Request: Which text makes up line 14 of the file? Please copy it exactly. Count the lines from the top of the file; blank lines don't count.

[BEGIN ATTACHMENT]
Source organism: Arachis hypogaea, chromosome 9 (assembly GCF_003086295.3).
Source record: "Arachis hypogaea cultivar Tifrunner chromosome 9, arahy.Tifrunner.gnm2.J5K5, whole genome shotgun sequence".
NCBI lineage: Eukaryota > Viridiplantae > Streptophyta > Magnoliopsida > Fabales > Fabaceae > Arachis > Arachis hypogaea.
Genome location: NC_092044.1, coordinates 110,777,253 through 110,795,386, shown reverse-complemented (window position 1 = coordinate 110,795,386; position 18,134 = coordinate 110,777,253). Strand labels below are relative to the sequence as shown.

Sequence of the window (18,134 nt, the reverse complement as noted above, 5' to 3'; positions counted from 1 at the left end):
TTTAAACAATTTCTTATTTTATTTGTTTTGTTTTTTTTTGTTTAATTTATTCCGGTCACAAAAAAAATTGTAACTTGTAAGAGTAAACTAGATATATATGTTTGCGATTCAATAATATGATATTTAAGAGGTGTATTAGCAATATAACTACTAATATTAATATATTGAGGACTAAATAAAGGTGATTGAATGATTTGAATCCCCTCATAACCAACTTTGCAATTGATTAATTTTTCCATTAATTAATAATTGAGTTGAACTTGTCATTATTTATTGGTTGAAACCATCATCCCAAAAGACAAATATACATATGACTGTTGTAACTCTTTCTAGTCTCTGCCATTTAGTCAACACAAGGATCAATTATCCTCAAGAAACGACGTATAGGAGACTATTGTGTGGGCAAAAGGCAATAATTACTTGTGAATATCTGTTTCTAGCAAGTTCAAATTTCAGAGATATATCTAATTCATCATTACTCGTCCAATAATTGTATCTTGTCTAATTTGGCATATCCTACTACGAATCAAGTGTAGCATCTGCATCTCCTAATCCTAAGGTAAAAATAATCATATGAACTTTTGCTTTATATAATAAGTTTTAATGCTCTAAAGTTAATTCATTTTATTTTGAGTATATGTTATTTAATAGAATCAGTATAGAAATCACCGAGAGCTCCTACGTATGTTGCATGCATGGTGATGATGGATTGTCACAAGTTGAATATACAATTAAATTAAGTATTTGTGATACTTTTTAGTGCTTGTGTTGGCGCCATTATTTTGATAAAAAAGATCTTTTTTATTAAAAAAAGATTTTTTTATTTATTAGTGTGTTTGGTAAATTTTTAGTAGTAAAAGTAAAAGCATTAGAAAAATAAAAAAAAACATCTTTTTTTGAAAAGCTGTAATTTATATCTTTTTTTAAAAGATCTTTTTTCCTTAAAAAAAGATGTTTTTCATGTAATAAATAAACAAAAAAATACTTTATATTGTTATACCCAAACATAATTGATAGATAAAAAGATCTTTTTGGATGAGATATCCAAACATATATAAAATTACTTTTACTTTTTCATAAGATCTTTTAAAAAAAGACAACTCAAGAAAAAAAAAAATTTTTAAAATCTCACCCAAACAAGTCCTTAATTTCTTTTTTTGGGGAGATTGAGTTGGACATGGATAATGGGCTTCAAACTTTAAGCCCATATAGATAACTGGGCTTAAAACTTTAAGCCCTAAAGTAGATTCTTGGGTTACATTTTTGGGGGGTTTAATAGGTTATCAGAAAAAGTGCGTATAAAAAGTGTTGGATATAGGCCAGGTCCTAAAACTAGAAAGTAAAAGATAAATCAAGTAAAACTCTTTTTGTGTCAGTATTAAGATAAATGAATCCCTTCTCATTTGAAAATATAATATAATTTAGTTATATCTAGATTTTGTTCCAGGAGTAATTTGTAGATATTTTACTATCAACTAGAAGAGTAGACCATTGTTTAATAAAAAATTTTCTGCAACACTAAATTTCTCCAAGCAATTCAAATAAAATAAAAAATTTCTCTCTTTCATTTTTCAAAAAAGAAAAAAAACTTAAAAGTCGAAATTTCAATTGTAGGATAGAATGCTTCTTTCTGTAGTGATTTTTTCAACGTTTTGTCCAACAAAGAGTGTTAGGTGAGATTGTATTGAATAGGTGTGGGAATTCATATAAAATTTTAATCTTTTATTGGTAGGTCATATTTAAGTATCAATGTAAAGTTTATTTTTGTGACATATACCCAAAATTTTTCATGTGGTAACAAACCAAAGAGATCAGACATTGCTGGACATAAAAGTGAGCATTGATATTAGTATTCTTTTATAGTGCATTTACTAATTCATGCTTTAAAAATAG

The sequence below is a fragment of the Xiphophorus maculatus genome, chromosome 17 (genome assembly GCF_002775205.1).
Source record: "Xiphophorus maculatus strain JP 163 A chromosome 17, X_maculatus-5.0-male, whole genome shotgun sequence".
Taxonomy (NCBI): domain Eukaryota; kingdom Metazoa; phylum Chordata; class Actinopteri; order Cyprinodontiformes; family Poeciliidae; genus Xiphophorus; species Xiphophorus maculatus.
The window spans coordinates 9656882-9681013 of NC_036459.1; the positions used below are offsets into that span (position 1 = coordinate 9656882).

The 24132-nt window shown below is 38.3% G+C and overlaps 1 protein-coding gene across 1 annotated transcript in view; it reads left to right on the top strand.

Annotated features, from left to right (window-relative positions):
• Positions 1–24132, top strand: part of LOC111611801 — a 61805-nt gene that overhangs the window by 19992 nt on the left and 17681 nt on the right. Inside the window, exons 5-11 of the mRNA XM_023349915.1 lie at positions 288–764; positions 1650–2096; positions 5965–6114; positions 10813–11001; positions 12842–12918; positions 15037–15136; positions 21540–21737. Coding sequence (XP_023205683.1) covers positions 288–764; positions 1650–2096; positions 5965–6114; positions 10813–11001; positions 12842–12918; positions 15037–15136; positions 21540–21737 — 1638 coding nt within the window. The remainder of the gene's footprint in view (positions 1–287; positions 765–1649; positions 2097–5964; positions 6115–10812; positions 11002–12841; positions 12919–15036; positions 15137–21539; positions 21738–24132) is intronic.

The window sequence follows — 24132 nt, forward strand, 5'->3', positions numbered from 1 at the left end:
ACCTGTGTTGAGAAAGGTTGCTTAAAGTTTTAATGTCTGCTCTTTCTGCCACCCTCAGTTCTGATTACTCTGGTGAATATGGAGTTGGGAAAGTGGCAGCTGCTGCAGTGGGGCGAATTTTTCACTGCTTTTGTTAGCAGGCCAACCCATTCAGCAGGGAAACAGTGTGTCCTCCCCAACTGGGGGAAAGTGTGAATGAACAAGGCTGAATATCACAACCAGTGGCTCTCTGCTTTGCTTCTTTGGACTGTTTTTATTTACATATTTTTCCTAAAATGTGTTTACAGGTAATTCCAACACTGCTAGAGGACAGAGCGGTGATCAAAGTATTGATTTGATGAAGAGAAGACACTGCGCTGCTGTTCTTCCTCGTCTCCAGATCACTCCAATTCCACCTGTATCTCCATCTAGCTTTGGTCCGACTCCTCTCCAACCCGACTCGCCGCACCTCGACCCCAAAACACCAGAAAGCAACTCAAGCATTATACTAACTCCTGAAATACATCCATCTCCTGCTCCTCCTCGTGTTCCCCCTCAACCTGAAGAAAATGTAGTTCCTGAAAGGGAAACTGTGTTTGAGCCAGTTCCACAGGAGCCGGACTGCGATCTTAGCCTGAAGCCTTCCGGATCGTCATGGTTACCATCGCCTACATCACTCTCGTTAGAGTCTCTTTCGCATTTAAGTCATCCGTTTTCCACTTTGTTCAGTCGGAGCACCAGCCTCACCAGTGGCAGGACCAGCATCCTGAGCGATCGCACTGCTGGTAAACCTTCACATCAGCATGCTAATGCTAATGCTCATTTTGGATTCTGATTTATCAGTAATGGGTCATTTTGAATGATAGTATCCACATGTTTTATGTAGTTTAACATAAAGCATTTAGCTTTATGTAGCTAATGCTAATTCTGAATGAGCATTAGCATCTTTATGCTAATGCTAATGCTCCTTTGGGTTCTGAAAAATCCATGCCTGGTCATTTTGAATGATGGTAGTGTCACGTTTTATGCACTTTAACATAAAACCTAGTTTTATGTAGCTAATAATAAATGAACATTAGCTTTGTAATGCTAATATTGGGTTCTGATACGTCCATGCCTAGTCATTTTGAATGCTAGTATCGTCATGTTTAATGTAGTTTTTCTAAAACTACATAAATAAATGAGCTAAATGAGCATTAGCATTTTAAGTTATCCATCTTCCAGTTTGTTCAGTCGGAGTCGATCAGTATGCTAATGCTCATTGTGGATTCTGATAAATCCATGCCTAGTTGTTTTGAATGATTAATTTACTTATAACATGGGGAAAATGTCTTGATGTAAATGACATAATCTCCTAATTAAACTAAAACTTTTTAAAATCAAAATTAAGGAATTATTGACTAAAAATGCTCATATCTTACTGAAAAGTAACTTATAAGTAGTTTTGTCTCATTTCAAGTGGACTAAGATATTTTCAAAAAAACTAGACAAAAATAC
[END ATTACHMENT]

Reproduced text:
The window sequence follows — 24132 nt, forward strand, 5'->3', positions numbered from 1 at the left end: